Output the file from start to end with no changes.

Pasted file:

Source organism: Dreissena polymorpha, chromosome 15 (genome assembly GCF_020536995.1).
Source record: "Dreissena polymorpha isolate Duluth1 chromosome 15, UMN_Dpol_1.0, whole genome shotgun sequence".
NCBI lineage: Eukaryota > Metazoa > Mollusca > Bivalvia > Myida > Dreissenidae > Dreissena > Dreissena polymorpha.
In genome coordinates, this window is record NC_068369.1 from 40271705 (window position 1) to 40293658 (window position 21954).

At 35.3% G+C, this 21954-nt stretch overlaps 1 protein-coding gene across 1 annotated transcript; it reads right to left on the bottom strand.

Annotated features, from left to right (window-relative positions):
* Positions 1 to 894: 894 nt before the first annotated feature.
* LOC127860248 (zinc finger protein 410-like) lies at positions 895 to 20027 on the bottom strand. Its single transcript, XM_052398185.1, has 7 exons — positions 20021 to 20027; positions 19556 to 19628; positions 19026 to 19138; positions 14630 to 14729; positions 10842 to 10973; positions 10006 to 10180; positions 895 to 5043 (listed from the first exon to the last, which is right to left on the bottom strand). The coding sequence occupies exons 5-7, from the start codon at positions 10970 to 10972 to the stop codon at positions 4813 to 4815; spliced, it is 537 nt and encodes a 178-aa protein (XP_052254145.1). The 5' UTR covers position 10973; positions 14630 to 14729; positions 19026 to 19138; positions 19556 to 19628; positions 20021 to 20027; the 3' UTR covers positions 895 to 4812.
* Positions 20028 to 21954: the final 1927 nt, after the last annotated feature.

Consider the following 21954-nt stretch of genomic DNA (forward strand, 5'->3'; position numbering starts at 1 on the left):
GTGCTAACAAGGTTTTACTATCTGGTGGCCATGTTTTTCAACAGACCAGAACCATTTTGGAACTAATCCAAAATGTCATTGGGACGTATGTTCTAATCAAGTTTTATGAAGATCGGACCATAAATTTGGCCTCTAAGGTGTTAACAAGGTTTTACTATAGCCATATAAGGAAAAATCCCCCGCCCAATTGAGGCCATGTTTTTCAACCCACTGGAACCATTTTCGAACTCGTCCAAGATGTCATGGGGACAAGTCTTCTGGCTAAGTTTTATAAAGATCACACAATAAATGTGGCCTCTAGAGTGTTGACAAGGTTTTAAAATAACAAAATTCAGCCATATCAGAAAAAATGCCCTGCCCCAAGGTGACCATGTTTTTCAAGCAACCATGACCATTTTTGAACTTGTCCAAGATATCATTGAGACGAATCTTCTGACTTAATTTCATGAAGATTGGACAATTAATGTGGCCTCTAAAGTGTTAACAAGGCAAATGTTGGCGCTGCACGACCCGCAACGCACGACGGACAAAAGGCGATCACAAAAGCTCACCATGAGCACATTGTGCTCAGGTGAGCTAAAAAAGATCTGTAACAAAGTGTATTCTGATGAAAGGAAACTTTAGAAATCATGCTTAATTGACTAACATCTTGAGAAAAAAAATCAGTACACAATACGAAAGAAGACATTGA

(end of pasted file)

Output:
Source organism: Dreissena polymorpha, chromosome 15 (genome assembly GCF_020536995.1).
Source record: "Dreissena polymorpha isolate Duluth1 chromosome 15, UMN_Dpol_1.0, whole genome shotgun sequence".
NCBI lineage: Eukaryota > Metazoa > Mollusca > Bivalvia > Myida > Dreissenidae > Dreissena > Dreissena polymorpha.
In genome coordinates, this window is record NC_068369.1 from 40271705 (window position 1) to 40293658 (window position 21954).

At 35.3% G+C, this 21954-nt stretch overlaps 1 protein-coding gene across 1 annotated transcript; it reads right to left on the bottom strand.

Annotated features, from left to right (window-relative positions):
* Positions 1 to 894: 894 nt before the first annotated feature.
* LOC127860248 (zinc finger protein 410-like) lies at positions 895 to 20027 on the bottom strand. Its single transcript, XM_052398185.1, has 7 exons — positions 20021 to 20027; positions 19556 to 19628; positions 19026 to 19138; positions 14630 to 14729; positions 10842 to 10973; positions 10006 to 10180; positions 895 to 5043 (listed from the first exon to the last, which is right to left on the bottom strand). The coding sequence occupies exons 5-7, from the start codon at positions 10970 to 10972 to the stop codon at positions 4813 to 4815; spliced, it is 537 nt and encodes a 178-aa protein (XP_052254145.1). The 5' UTR covers position 10973; positions 14630 to 14729; positions 19026 to 19138; positions 19556 to 19628; positions 20021 to 20027; the 3' UTR covers positions 895 to 4812.
* Positions 20028 to 21954: the final 1927 nt, after the last annotated feature.

Consider the following 21954-nt stretch of genomic DNA (forward strand, 5'->3'; position numbering starts at 1 on the left):
GTGCTAACAAGGTTTTACTATCTGGTGGCCATGTTTTTCAACAGACCAGAACCATTTTGGAACTAATCCAAAATGTCATTGGGACGTATGTTCTAATCAAGTTTTATGAAGATCGGACCATAAATTTGGCCTCTAAGGTGTTAACAAGGTTTTACTATAGCCATATAAGGAAAAATCCCCCGCCCAATTGAGGCCATGTTTTTCAACCCACTGGAACCATTTTCGAACTCGTCCAAGATGTCATGGGGACAAGTCTTCTGGCTAAGTTTTATAAAGATCACACAATAAATGTGGCCTCTAGAGTGTTGACAAGGTTTTAAAATAACAAAATTCAGCCATATCAGAAAAAATGCCCTGCCCCAAGGTGACCATGTTTTTCAAGCAACCATGACCATTTTTGAACTTGTCCAAGATATCATTGAGACGAATCTTCTGACTTAATTTCATGAAGATTGGACAATTAATGTGGCCTCTAAAGTGTTAACAAGGCAAATGTTGGCGCTGCACGACCCGCAACGCACGACGGACAAAAGGCGATCACAAAAGCTCACCATGAGCACATTGTGCTCAGGTGAGCTAAAAAAGATCTGTAACAAAGTGTATTCTGATGAAAGGAAACTTTAGAAATCATGCTTAATTGACTAACATCTTGAGAAAAAAAATCAGTACACAATACGAAAGAAGACATTGA